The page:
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Sports Health. 2015 Sep-Oct;7(5):437-42. doi: 10.1177/1941738115598747. Epub 2015 Aug 6.

Sport Specialization, Part I: Does Early Sports Specialization Increase Negative Outcomes and Reduce the Opportunity for Success in Young Athletes?

Author information

1
Division of Sports Medicine, Cincinnati Children's Hospital Medical Center, Cincinnati, Ohio Departments of Pediatrics and Orthopaedic Surgery, University of Cincinnati, Cincinnati, Ohio The Sports Health and Performance Institute, OSU Sports Medicine, Ohio State University Medical Center, Columbus, Ohio The Micheli Center for Sports Injury Prevention, Waltham, Massachusetts greg.myer@cchmc.org.
2
Department of Orthopaedics, Emory University, Atlanta, Georgia Department of Family Medicine, Emory University School of Medicine, Atlanta, Georgia.
3
Division of Sports Medicine and Non-Operative Orthopaedics, Departments of Family Medicine and Orthopaedics, University of California, Los Angeles, California.
4
The College of New Jersey, Ewing, New Jersey.
5
Division of Sports Medicine, Cincinnati Children's Hospital Medical Center, Cincinnati, Ohio Departments of Pediatrics and Orthopaedic Surgery, University of Cincinnati, Cincinnati, Ohio Department of Family Medicine, Emory University School of Medicine, Atlanta, Georgia.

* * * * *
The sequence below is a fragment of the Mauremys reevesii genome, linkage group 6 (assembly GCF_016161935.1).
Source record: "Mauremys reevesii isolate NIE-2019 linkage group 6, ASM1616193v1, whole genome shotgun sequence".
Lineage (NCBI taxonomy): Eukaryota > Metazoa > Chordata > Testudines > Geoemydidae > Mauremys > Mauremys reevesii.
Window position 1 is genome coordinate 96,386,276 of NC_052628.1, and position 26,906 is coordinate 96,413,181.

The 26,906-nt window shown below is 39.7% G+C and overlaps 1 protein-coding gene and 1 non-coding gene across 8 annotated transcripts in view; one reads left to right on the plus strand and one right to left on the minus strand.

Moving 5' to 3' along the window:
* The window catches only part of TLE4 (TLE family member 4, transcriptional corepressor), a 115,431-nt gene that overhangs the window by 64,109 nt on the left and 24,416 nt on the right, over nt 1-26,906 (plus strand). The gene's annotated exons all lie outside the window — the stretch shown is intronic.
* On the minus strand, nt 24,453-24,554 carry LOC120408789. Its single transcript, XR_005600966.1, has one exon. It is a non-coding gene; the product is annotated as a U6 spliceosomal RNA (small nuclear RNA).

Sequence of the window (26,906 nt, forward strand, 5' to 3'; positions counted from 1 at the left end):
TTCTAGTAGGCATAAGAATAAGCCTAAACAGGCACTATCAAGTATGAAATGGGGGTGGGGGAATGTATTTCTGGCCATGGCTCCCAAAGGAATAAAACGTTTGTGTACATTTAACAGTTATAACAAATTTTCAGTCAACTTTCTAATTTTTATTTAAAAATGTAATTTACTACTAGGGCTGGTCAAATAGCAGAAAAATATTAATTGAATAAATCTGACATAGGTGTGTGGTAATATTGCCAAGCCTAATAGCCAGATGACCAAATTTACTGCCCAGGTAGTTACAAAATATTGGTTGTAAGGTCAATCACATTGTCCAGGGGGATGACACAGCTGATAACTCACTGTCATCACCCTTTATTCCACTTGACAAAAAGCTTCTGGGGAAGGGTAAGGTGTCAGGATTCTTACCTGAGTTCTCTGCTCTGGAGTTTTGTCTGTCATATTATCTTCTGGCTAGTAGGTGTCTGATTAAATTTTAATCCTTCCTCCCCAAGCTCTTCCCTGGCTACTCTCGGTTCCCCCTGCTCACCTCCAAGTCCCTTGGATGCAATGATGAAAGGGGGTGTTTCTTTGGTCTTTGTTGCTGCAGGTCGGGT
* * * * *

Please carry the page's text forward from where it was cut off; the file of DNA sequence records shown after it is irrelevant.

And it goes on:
6
Department of Physical Therapy, University of the Sciences, Philadelphia, Pennsylvania.
7
The Micheli Center for Sports Injury Prevention, Waltham, Massachusetts Boston Children's Hospital, Department of Orthopaedics, Division of Sports Medicine, Boston, Massachusetts Harvard Medical School, Boston, Massachusetts.

Abstract

CONTEXT:

There is increased growth in sports participation across the globe. Sports specialization patterns, which include year-round training, participation on multiple teams of the same sport, and focused participation in a single sport at a young age, are at high levels. The need for this type of early specialized training in young athletes is currently under debate.

EVIDENCE ACQUISITION:

Nonsystematic review.

STUDY DESIGN:

Clinical review.

LEVEL OF EVIDENCE:

Level 4.

CONCLUSION:

Sports specialization is defined as year-round training (greater than 8 months per year), choosing a single main sport, and/or quitting all other sports to focus on 1 sport. Specialized training in young athletes has risks of injury and burnout, while the degree of specialization is positively correlated with increased serious overuse injury risk. Risk factors for injury in young athletes who specialize in a single sport include year-round single-sport training, participation in more competition, decreased age-appropriate play, and involvement in individual sports that require the early development of technical skills. Adults involved in instruction of youth sports may also put young athletes at risk for injury by encouraging increased intensity in organized practices and competition rather than self-directed unstructured free play.

STRENGTH-OF-RECOMMENDATION TAXONOMY SORT:

C.

KEYWORDS:

athletic performance; injury prevention; neuromuscular training; youth sports

PMID:
26502420
PMCID:
PMC4547120
DOI:
10.1177/1941738115598747
[Indexed for MEDLINE]
Free PMC Article

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